Do This to Lose That



As mentioned in prior posts, the Calories in/Calories out approach to weight loss is not as clear cut as many conventional organizations would lead us to believe.

Part of the reason is because depending on the type of exercise, there may be a compensatory reaction in the body to eat more. This reaction is mediated by certain hormones related to appetite control.

Key Hormones regulating Appetite:

  1. Leptin
  2. Ghrelin
  3. Cortisol

Leptin is produced in fat cells. As Leptin levels increase in the blood, the feeling of hunger is shut off and metabolism is increased via the thyroid and adrenal glands.

Declining levels of Leptin have the opposite effect, inducing appetite and slowing down metabolism.

Over time if Leptin levels are chronically elevated (from being overweight and eating high density foods), Leptin resistance can develop which can also increase appetite, slow down metabolism and lead to premature aging.

Ghrelin is made in the stomach and controls hunger. When Grehlin is high we get hungry and when it is low, hunger dissipates.

Stress hormones, such as cortisol play a role in appetite, by increasing both hunger and cravings.


Exercise, Appetite and Hormones

There is a growing body of evidence showing that longer-duration moderate intensity exercise, e.g. aerobic zone biking running and swimming, increases appetite after exercise. This is believed to be due to a reduction in Leptin and an increase in Grhelin.

On the contrary, short-duration high intensity activity, such as interval training, may have a short –term appetite suppressing effect by lowering both Leptin and Grhelin.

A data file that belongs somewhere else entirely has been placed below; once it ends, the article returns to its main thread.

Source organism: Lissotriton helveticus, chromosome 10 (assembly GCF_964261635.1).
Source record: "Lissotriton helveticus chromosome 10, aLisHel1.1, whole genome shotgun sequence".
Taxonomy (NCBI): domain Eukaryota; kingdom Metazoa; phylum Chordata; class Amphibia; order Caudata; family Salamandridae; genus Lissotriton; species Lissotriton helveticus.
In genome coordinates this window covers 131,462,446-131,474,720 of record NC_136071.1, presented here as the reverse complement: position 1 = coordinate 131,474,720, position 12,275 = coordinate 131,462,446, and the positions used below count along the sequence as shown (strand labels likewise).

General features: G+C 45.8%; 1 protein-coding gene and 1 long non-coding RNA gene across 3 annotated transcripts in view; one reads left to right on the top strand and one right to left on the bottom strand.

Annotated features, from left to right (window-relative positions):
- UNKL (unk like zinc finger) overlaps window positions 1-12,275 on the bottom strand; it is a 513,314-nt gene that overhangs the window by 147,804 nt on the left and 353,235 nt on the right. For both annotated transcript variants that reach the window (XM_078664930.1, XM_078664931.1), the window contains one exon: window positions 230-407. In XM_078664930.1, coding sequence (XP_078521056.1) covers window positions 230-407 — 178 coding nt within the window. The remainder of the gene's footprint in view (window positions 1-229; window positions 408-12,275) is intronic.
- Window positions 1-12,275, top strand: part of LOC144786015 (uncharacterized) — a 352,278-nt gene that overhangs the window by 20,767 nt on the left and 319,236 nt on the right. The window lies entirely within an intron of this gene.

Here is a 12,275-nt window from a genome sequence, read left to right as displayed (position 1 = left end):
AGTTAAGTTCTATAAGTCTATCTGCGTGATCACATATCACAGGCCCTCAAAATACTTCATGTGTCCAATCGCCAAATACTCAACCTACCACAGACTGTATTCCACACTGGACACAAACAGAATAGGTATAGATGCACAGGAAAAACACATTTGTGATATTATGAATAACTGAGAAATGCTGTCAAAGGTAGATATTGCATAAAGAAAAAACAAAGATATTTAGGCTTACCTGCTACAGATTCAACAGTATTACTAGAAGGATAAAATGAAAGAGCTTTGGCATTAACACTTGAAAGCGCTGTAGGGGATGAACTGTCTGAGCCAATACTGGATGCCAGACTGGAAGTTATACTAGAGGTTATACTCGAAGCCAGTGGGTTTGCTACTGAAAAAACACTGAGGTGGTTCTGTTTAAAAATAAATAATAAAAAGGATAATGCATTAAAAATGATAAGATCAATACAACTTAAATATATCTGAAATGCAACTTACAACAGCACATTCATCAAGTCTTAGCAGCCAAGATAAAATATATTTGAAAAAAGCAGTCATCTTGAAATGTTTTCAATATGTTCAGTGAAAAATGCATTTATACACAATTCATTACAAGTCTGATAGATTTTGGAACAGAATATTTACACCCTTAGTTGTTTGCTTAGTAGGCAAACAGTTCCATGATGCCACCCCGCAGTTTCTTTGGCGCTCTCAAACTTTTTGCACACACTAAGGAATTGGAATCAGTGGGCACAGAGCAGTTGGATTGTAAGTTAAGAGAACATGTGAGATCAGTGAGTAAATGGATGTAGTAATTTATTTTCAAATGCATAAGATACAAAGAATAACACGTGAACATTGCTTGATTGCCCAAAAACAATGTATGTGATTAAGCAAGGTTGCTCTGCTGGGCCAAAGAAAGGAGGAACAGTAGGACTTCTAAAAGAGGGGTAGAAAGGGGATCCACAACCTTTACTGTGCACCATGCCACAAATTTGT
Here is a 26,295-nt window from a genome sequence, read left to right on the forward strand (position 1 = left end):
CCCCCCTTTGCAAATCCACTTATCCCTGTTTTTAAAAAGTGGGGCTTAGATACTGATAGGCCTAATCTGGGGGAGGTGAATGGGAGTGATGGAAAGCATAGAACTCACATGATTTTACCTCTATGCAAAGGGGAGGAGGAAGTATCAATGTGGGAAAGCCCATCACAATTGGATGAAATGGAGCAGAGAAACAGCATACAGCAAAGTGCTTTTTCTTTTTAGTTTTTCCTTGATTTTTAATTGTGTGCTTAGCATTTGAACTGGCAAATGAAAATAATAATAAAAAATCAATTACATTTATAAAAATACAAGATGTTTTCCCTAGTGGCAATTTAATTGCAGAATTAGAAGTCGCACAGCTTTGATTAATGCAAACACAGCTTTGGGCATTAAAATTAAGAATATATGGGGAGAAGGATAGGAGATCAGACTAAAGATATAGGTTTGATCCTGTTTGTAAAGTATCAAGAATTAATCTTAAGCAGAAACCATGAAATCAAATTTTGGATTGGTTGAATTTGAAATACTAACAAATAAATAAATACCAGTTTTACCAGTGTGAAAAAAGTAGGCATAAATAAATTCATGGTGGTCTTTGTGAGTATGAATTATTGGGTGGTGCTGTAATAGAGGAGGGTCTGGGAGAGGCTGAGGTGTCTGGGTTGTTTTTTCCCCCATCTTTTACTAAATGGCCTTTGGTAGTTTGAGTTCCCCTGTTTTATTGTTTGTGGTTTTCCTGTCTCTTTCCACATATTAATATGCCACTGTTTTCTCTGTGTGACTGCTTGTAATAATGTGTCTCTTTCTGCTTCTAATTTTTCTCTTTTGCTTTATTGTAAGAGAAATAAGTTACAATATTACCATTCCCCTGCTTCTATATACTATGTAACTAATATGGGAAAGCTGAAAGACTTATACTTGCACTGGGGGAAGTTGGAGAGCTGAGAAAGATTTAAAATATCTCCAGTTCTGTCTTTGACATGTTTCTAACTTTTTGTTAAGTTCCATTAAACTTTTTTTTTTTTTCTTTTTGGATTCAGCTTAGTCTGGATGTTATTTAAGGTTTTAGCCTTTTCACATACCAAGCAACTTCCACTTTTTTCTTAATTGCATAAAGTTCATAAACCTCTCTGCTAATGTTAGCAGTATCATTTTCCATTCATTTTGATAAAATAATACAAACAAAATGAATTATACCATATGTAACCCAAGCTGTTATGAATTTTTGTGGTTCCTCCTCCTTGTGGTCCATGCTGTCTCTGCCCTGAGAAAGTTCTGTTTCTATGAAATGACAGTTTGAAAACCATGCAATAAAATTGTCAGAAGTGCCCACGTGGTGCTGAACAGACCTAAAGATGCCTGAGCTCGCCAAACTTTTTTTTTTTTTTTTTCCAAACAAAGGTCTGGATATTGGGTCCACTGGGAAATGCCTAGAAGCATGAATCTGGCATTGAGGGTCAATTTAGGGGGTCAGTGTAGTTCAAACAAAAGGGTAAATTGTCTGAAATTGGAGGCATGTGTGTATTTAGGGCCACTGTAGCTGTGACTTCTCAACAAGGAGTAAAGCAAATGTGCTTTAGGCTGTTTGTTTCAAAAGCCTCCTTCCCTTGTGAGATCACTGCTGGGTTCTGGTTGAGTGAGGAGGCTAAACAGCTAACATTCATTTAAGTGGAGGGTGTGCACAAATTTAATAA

Low intensity walking appears to have neutral effect.


Metabolism Boosting Tips for the New Year

Build Muscle – Every pound of muscle uses about 6 calories a day just to sustain itself. After a bout of resistance training, muscles are activated all over your body, increasing your average daily metabolic rate.

Step Up Your Workout – The key is to push yourself. High-intensity exercise delivers a bigger, longer increase in resting metabolic rate than low- or moderate-intensity workouts.

Fuel Up with Water -The body needs water to process calories. If you are even mildly dehydrated, your metabolism may slow down. In one study, adults who drank eight or more glasses of water a day burned more calories than those who drank four.

Have Your Drinks on the Rocks -Ice-cold beverages prompt the body to burn more calories during digestion. Research suggests five or six glasses of water on the rocks can use up an extra 10 calories a day. That might not sound like much, but it adds up to a pound of weight loss per year, without dieting.

Sinless Snacking – When you eat large meals with many hours in between, you train your metabolism to slow down. Having a small meal or snack every 3 to 4 hours keeps your increases your metabolism, so you burn more calories over the course of a day.

Spice Up Your Meals -Spicy foods contain chemical compounds that kick the metabolism into high gear. Eating a tablespoon of chopped red or green chili pepper can boost your metabolic rate. The effect is temporary, but if you eat spicy foods often, the benefits may add up.